File README.openSUSE of Package dnscrypt-proxy

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*        README.openSUSE last edited by cunix for version 2.0.45          *
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Some hints:

Configure /etc/dnscrypt-proxy/dnscrypt-proxy.toml for your use case first!

If dnscrypt-proxy should act as your primary resolver and only listen at, start as root once with

      $ systemctl start dnscrypt-proxy.socket

  and if you don't want to repeat this after next boots, do

      $ systemctl enable dnscrypt-proxy.socket

If you have some other resolver listening on that should forward
queries to dnscrypt-proxy it is recommended to create as root the directory


and copy the file


into the created directory.
An example  file should be available in this doc directory:

Afterwards you have to start/enable the socket unit as described above in A.
Additionally your primary resolver has to be configured to forward requests to
the address specified in file dnscrypt-proxy.socket.conf - for

Alternatively the unit dnscrypt-proxy.service can be used the same way as the
socket unit described in A. for starting and enabling.

This will require you to set "listen_addresses" in file


In this case dnscrypt-proxy has to setup the sockets itself and because it is
by default executed as user "dnscrypt" it is not allowed to listen on
ports < 1024.

If dnscrypt-proxy should listen on these lower ports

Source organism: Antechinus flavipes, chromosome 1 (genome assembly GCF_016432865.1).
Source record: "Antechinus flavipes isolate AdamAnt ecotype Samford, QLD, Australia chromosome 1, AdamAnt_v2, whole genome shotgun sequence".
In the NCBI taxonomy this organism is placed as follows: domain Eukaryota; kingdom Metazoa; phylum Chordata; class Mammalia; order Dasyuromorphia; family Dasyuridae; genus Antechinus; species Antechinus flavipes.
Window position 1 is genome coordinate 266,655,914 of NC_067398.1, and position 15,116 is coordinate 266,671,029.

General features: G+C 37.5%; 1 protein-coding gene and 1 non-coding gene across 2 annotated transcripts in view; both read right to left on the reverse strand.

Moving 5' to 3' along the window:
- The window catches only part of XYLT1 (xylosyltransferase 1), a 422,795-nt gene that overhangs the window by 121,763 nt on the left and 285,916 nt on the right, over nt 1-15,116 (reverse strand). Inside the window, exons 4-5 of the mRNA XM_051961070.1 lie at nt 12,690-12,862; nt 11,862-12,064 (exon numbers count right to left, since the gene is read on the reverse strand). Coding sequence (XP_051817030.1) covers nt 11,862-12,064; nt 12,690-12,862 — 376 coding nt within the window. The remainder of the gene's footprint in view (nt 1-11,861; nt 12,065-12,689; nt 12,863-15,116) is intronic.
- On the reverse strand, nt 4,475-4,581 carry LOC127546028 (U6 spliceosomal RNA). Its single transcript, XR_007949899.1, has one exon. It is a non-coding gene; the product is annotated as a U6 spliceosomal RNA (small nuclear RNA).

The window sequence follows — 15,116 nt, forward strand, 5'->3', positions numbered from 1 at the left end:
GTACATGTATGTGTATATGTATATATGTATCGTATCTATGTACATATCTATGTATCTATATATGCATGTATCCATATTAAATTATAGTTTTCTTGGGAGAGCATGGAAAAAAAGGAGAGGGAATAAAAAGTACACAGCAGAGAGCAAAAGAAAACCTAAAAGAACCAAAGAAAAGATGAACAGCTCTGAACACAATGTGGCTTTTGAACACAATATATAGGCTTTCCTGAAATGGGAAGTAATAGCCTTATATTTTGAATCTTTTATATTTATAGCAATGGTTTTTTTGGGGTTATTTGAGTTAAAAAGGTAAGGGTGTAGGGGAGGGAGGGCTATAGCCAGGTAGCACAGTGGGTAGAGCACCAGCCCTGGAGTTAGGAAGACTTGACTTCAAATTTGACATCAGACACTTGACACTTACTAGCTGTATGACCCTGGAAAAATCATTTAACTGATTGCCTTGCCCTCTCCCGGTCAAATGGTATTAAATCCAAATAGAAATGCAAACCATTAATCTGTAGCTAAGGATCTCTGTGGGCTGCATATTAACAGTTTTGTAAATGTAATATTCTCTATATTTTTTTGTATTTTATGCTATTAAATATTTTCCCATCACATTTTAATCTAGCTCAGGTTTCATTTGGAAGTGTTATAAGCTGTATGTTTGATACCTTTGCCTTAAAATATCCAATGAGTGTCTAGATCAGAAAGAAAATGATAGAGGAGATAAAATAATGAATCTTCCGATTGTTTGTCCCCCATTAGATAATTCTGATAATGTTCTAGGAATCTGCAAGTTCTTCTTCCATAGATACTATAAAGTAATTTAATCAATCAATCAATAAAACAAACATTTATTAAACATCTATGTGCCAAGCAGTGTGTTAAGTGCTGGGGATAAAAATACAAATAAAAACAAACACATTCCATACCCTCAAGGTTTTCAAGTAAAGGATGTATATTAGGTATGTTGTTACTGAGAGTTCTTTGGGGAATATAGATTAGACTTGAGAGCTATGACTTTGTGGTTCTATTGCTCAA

a) the socket unit should be used or
b) the program has to be started directly by root or
c) the user and group settings in the service unit have to be overridden
   as described in B. with files ending with ".conf"
   in a to be created directory at


To make applications aware of the local domain name resolver and
to make the setups described above operational, you might have
to add a line like for example


to the file


If dnscrypt-proxy should be started by socket activation as described
in A. or B. and step D. should be automated, "resolvconf" can be utilized:

- Package "openresolv" has to be installed.

- Instead of the unit dnscrypt-proxy.socket or dnscrypt-proxy.service ,
  the systemd unit dnscrypt-proxy-resolvconf.service has to be used.

- The file /etc/resolv.conf will be edited temporarily.
  Do not use this approach if this unintended.

- You should be aware of and ready to deal with possible fallout taking this
  not really tested route.
  For example manual edits to /etc/resolv.conf will be lost if resolvconf is
  in control of this file, the clean-up on shutdown might fail, custom
  or invalid resolvconf configuration might prevent startup of dnscrypt-proxy
  and possibly more, ...

Make sure the other units are deactivated (as root):

      $ systemctl stop dnscrypt-proxy.socket

      $ systemctl disable dnscrypt-proxy.socket

      $ systemctl stop dnscrypt-proxy.service

      $ systemctl disable dnscrypt-proxy.service

Now start, and if you don't want to restart manually after reboot,
enable (as root):

      $ systemctl start dnscrypt-proxy-resolvconf.service

      $ systemctl enable dnscrypt-proxy-resolvconf.service

This will not work as intended for a setup as described in C., where
the "listen_addresses" is not configured through the socket unit.

The socket OR one of the service unit should be started/enabled - not all
and not two of them.

If the socket unit is used, it will start the dnscrypt-proxy.service unit
when queries are sent to one of its configured addresses.

On the other hand dnscrypt-proxy-resolvconf.service can be made responsible for
activating dnscrypt-proxy.socket.

If using systemd, the PID should be available in file


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